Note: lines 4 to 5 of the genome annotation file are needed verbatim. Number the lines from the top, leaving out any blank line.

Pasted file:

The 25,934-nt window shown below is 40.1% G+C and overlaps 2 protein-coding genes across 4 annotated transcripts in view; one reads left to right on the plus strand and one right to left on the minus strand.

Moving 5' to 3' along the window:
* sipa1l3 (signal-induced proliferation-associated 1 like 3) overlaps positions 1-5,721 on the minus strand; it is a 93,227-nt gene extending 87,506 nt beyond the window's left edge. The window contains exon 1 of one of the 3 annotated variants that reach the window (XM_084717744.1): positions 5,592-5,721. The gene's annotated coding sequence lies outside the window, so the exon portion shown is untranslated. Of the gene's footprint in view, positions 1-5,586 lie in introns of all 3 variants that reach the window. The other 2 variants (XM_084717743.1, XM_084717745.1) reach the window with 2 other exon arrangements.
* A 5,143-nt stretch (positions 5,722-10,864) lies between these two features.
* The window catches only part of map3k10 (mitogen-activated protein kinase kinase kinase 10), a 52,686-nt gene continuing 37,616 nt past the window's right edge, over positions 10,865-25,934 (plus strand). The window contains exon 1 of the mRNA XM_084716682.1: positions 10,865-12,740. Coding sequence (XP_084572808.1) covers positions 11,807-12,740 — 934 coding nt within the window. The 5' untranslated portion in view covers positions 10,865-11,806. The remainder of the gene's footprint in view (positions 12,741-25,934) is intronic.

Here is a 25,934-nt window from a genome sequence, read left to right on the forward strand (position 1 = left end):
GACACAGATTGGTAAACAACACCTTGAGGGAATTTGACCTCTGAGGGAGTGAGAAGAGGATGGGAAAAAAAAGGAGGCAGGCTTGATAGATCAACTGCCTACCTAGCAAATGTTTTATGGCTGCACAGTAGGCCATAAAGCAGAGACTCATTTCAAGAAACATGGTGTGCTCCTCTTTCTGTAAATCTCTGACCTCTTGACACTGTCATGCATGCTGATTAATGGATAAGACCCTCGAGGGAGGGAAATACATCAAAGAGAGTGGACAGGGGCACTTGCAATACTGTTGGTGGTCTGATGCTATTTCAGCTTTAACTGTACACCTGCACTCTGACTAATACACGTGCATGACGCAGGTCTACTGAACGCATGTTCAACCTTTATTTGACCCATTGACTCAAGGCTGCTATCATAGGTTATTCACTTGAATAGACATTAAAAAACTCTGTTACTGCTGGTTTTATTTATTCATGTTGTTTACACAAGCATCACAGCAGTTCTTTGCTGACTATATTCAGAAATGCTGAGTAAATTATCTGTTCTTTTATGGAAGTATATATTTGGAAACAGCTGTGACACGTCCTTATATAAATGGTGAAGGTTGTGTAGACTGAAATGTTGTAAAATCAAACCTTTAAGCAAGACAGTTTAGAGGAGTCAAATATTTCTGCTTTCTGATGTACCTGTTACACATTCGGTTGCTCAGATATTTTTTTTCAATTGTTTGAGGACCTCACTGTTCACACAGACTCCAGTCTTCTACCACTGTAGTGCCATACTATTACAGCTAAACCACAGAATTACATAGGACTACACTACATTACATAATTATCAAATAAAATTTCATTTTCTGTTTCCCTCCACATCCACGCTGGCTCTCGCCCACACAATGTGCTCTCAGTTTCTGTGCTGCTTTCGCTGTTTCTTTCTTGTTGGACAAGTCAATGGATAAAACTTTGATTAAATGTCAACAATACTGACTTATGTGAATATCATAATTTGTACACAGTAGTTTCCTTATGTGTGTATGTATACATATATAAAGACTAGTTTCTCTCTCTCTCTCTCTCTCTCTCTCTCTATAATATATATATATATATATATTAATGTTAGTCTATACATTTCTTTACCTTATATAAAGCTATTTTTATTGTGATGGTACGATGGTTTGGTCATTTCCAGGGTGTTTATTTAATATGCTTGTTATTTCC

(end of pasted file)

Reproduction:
* A 5,143-nt stretch (positions 5,722-10,864) lies between these two features.
* The window catches only part of map3k10 (mitogen-activated protein kinase kinase kinase 10), a 52,686-nt gene continuing 37,616 nt past the window's right edge, over positions 10,865-25,934 (plus strand). The window contains exon 1 of the mRNA XM_084716682.1: positions 10,865-12,740. Coding sequence (XP_084572808.1) covers positions 11,807-12,740 — 934 coding nt within the window. The 5' untranslated portion in view covers positions 10,865-11,806. The remainder of the gene's footprint in view (positions 12,741-25,934) is intronic.